I appreciate this opportunity to present female in a game and not be hyper-sexualized. I am playing the character with which I identify, and with this armor system I am able to feel validated in doing so. This is a saving grace in my eyes, as without the agency to control my character’s speech, moreover to hear my character speak, I struggle to meld myself with my character and cannot reach my typical level of immersion. I do not see this as a conscious choice by the developers; if anything it occurred as a result of negligence or simply as a result of the stereotypes of their audience.
That does not remove our right as academics, gamers, and players of games (I stand with Vermeulen et al. in that it is important to recognize the distinction between the two on identity grounds) to think critically about these games and to push developers to be aware of the results of their choices. In the case of this choice it has made me as a Trans individual feel removed from my character and furthermore removed from the very game itself. I cannot claim that this is a universal experience for all members of the transgender gamer community—our experiences are as diverse as we are—but I do have a hard time believing that there is nobody out there with a similar experience.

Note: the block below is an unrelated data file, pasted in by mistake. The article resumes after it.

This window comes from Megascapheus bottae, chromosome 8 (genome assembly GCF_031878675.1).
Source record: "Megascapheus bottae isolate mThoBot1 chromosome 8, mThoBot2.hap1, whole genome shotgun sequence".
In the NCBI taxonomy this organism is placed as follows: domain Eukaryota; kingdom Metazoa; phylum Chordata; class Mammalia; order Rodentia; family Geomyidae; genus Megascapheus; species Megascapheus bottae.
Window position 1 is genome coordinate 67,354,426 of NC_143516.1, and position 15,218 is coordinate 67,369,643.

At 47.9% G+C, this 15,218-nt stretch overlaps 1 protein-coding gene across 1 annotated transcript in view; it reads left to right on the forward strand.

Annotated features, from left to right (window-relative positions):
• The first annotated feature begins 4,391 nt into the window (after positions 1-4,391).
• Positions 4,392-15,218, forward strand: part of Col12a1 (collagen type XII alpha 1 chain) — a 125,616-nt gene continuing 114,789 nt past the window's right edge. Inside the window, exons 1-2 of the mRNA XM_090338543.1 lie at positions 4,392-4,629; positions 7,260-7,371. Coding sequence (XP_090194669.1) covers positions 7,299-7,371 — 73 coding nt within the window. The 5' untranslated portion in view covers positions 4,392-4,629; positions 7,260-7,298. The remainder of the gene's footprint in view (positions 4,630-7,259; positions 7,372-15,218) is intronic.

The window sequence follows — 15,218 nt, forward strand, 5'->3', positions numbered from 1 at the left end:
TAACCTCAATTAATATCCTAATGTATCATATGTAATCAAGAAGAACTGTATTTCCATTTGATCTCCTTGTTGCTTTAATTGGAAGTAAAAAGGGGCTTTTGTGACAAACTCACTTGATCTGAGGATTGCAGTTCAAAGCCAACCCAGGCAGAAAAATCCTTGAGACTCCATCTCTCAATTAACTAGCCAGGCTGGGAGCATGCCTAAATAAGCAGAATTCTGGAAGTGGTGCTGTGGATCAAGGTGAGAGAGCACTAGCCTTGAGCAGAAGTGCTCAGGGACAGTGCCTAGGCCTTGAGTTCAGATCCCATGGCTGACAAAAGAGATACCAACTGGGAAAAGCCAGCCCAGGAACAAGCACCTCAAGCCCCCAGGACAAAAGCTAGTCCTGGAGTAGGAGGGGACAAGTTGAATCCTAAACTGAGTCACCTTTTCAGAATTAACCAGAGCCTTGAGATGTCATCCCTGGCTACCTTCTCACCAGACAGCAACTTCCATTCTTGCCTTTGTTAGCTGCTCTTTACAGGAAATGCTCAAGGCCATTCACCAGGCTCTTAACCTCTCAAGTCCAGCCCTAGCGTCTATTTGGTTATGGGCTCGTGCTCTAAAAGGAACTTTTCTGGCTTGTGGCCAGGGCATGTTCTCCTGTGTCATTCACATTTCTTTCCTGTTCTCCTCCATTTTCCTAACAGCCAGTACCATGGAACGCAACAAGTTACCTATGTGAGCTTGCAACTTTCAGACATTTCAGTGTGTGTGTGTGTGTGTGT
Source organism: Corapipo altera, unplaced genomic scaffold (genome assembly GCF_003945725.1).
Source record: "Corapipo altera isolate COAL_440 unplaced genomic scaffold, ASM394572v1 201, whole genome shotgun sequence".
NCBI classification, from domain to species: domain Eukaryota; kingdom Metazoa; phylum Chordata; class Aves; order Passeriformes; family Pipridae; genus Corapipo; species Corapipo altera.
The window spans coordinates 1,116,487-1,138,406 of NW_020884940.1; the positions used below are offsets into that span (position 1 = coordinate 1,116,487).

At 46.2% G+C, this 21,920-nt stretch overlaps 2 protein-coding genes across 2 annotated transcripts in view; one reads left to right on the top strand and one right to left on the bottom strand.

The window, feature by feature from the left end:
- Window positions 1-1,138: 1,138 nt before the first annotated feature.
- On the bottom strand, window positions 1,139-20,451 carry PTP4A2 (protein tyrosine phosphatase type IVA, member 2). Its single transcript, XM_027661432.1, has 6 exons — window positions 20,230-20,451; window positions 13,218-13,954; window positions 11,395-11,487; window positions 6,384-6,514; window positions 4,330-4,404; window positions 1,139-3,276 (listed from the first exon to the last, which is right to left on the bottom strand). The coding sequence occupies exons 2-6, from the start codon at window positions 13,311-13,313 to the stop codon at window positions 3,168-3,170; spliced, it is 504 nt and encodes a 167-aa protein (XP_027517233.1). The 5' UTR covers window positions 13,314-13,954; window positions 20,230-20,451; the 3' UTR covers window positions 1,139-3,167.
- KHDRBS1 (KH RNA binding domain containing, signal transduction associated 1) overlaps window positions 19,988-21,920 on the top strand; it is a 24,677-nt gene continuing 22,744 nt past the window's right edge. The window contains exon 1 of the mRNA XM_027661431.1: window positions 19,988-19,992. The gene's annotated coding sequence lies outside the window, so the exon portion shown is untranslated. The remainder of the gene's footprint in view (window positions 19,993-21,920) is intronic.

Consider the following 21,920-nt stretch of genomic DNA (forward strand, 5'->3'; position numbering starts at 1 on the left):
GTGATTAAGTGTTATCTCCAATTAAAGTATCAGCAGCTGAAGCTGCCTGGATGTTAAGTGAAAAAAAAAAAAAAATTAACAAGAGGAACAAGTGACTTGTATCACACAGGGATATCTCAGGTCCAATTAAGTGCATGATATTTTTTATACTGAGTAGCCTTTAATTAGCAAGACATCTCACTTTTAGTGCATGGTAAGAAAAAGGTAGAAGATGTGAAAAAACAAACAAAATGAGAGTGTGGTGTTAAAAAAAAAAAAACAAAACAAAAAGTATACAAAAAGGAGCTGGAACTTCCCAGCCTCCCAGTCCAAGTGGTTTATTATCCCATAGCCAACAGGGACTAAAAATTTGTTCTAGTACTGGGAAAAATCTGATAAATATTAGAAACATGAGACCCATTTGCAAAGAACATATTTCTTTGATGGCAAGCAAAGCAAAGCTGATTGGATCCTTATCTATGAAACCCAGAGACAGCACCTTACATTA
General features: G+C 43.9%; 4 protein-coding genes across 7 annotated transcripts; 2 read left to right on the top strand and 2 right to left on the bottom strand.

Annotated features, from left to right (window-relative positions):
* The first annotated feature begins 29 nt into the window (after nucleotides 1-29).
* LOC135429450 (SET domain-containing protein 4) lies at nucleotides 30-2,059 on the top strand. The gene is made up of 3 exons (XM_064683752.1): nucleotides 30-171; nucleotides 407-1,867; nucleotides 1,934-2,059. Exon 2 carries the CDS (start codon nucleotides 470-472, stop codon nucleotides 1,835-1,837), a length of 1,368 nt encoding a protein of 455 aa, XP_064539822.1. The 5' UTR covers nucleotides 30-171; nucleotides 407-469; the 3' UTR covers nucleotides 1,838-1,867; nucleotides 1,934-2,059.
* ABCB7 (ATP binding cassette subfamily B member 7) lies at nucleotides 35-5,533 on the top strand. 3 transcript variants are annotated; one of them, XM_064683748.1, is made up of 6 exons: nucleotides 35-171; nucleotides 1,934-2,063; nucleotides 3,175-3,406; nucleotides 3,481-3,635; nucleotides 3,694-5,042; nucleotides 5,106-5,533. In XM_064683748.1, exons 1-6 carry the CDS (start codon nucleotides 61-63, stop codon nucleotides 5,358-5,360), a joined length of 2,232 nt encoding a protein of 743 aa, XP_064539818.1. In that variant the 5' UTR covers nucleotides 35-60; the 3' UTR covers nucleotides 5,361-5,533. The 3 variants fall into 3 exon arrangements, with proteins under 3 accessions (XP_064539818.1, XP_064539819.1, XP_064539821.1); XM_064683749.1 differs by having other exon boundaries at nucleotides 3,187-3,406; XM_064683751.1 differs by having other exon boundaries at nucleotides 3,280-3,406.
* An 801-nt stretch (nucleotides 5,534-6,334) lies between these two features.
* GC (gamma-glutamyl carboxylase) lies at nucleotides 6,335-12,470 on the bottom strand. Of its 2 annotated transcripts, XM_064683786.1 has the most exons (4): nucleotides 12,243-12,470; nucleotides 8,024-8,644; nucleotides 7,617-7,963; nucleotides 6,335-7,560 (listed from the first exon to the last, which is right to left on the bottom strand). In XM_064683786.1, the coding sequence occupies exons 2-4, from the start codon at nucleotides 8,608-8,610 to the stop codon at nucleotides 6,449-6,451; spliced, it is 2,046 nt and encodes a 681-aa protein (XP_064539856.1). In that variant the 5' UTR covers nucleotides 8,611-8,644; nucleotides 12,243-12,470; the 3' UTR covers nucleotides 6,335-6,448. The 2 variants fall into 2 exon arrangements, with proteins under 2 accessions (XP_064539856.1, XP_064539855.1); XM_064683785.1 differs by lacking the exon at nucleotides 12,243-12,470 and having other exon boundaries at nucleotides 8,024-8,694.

With the June 5th announcement of Destiny 2’s September expansion “Forsaken,” Bungie stated that there will be a shift from cutscene style narration to narration through gameplay. With the release of “Forsaken,” there has yet to be a dramatic shift in the narrative style of the game, though, as was hinted at in the trailer, our characters’ voices were returned to us—briefly. The trailer raised our hopes by promising us new character dialogue to the tune of “Uldren Sov is mine.” What we were not expecting was the voice acting in the trailer to be the only lines our character would get through the entire expansion. “Black Armory” has, similarly, offered no reprieve from this overwhelming silence.
Our characters have been notoriously silent during gameplay from the initial release of Destiny. I am hopeful that the shift away from cutscenes will allow for a more immersive experience, one in which the first-person perspective and conscious action during narration will assist in alleviating this communicative dissonance and dysphoria. To me, expecting a dramatic shift in narrative style—as opposed to medium—is unwarranted. I do not expect Bungie to allow us full narrative freedom in their world and I’m perfectly okay with that. I do however, expect them to be conscious of their diverse player base and improve on their narration style to better facilitate the immersion of all their players. I am wary of the past, but hopeful for the future. I cannot wait for that day where once again I am my Defender: “The wall against which the Darkness breaks.”
Vermeulen, L., Vanden Abeele, M., & Van Bauwel, S. (2016). A Gendered Identity Debate in Digital Game Culture. Press Start, 3(1), 1-16.